Laura Shin: Your thoughts on Stablecoin regulation and avoiding a Terra Luna situation

Senator Cynthia Lummis: Certain government groups raised concerns about stablecoins. They feel stablecoins have the potential to destabilize the U.S. dollar or the banking system. The Lummis-Gillibrand draft distinguishes stablecoin work from some of their other work. Sen Gillibrand introduced standalone legislation, allowing everyone to see, amend, and discuss it. The Lummis-Gillibrand stablecoins bill is 100% hard-asset-backed.

Look at the Terra Luna issue for the stablecoin that protects consumers. It was an algorithmic stablecoin that had a spectacular failure. We wanted to ensure that it doesn’t have a Terra Luna structure. We want consumers to know that a 100% hard asset-backed stablecoin would be the standard under U.S. law. 

The House is also voting on FIT21. The Lummis-Gillibrand bill is similar, so how do they differ?

Source: X
Laura Shin: What are the differences between the Lummis-Gillibrand bill and FIT21?

Senator Cynthia Lummis: There are many similarities and differences between FIT21 and the Lummis-Gillibrand draft. FIT21 is the Financial Innovation of Technology for the 21st Century Act. The FIT21 bill would regulate the crypto market. Lummis-Gillibrand creates an ancillary asset category that allows for differentiation between asset types.

In my case, I prefer ancillary assets over altcoins and digital assets. Ancillary assets are easy to characterize, unlike some altcoins. If the FIT21 bill comes to the Senate, I would want to sit with Sen. Gillibrand and Patrick McHenry. I want to see if they can merge their draft to address that issue.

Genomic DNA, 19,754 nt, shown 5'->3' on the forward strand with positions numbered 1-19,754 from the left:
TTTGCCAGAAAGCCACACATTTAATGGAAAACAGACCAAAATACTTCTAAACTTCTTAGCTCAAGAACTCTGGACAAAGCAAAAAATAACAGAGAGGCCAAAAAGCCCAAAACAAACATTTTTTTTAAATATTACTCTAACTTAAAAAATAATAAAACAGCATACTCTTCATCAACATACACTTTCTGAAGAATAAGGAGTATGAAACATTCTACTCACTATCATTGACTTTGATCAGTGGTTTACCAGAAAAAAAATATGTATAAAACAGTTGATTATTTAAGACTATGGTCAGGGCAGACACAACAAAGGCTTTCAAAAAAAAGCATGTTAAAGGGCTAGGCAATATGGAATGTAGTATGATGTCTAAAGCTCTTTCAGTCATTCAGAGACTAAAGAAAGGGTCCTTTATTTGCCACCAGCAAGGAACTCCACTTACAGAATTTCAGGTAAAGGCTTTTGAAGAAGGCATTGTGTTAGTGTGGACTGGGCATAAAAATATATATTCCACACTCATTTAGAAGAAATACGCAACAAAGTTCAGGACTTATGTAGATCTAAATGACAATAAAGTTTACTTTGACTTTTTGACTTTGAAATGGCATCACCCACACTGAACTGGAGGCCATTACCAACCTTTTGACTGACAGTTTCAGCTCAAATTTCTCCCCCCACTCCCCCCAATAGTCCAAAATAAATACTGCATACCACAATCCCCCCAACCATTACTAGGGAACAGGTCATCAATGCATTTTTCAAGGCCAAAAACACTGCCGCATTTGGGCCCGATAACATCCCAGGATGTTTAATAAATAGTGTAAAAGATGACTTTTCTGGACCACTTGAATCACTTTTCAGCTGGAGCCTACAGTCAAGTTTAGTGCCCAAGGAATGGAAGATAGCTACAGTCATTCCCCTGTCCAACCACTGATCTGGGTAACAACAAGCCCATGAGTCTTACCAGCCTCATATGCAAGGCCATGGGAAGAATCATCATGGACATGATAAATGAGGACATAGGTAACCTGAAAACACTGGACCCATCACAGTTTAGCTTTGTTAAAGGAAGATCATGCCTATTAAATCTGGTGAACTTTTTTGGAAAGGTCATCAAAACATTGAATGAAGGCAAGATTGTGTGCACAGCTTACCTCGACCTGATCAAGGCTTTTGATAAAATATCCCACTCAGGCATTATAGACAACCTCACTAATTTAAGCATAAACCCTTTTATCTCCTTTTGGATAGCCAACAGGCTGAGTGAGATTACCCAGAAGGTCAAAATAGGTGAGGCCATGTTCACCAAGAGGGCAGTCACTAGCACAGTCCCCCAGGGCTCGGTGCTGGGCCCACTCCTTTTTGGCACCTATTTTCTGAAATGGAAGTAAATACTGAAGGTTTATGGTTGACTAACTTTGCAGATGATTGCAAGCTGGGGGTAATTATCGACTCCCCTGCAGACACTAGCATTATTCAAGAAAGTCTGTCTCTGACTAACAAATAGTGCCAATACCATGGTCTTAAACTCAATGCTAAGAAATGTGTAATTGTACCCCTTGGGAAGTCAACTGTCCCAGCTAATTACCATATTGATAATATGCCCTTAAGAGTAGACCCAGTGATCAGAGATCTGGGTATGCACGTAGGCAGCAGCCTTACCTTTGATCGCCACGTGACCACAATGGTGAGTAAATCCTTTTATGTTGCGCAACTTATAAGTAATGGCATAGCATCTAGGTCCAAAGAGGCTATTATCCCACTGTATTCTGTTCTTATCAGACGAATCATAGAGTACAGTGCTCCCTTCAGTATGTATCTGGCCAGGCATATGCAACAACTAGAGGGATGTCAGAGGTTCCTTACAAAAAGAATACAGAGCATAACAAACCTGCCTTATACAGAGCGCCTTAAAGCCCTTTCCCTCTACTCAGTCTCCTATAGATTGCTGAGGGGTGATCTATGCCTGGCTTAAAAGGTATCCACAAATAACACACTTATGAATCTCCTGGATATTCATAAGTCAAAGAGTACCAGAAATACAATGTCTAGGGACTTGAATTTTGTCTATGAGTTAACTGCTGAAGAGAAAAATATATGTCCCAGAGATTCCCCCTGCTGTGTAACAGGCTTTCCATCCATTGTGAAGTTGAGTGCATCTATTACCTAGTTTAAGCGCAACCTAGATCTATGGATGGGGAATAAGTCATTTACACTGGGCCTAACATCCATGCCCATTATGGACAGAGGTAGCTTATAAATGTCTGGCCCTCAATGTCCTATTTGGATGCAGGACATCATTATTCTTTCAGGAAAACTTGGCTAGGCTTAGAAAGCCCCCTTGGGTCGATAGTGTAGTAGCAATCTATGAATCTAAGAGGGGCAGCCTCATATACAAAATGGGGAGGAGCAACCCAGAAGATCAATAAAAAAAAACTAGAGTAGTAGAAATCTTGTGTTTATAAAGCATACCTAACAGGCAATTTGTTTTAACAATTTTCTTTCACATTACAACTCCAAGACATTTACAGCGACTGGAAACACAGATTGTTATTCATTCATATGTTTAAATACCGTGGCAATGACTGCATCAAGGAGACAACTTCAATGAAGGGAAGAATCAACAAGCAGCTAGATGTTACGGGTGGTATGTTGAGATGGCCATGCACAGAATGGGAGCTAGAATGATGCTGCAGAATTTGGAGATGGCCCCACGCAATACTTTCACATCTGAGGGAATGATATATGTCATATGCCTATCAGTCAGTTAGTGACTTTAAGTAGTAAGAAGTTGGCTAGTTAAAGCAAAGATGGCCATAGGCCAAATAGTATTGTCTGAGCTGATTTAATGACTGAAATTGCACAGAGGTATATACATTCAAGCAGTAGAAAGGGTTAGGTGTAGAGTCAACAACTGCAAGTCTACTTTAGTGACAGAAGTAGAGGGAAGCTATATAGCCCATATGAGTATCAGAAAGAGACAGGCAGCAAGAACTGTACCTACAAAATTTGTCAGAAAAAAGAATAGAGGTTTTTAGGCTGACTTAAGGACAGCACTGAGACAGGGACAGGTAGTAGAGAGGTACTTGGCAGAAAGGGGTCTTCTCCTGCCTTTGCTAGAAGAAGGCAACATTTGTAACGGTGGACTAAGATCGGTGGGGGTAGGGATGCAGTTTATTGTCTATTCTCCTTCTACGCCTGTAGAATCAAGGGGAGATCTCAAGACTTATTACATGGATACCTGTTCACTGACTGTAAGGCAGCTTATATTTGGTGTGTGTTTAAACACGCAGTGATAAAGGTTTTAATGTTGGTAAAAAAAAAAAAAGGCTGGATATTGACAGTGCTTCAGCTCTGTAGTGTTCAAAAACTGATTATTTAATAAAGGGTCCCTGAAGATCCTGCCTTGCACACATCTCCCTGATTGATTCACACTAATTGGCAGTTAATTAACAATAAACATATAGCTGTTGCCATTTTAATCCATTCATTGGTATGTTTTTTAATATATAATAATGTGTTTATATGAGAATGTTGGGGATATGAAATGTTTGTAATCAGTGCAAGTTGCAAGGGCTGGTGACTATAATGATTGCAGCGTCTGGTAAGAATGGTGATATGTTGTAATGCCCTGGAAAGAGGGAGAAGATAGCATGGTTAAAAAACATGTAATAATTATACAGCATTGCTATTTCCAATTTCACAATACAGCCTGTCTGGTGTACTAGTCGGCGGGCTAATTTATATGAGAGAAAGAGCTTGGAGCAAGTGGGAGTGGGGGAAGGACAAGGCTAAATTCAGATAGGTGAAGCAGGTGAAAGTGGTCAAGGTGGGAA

Laura Shin: How do you feel about the denial of a master account for Custodia Bank?

Senator Cynthia Lummis: Custodia Bank is a Wyoming-based charter whose unique purpose is to be a depository institution. The FED denied it a banking master account. Lummis wrote an amicus brief for Custodia in its lawsuit against the F.E.D. and Kansas City Fed.

If an institution applies for a master account and meets the criteria, the FED does not have the discretion to deny it. Once the institution meets the requirements, it must issue a master account.

Source: X
Laura Shin: Given the recent ban on operations in Wyoming, is there a move against Bitcoin mining companies in the U.S.?

Senator Cynthia Lummis: President Biden banned a Wyoming Chinese-owned mining company near a U.S. nuclear base. Suppose the information had been available to the CIFAS. It could have made them believe that the mining company was a cover for unidentified CCP-related activities.

CCP-related companies bought land close to the nuclear warhead base. Wyoming has three atomic warheads—one in Montana, the other in North Dakota, and the third in Cheyenne. The mining company’s proximity to the nuclear military base raised many concerns. Sen Lummis feels the ban was not a move against Bitcoin mining. Instead, it might be an anti-CCP-related corporation next to a U.S. military base. There are other Bitcoin mining operations in Wyoming at the Rural Electric provider. They have an agreement and are under the umbrella of rural electric associations. They are utilizing the agreement’s electric functions. 

Laura Shin: What’s your Suggestion Regarding the Industry’s Goals?

Senator Cynthia Lummis: The crypto industry influenced the previous election policies in Washington, D.C. The industry should get close to senators and House members and educate them about the industry. They should also contribute to their campaigns to support those willing to collaborate. Top industry players should use this opportunity to build relationships with policymakers. The relationships you make during the elections will play out in years to come.


The information discussed by Altcoin Buzz is not financial advice. This is for educational, entertainment, and informational purposes only. Any information or strategies are thoughts and opinions relevant to the accepted levels of risk tolerance of the writer/reviewers and their risk tolerance may be different than yours. We are not responsible for any losses that you may incur as a result of any investments directly or indirectly related to the information provided. Bitcoin and other cryptocurrencies are high-risk investments so please do your due diligence. Copyright Altcoin Buzz Pte Ltd.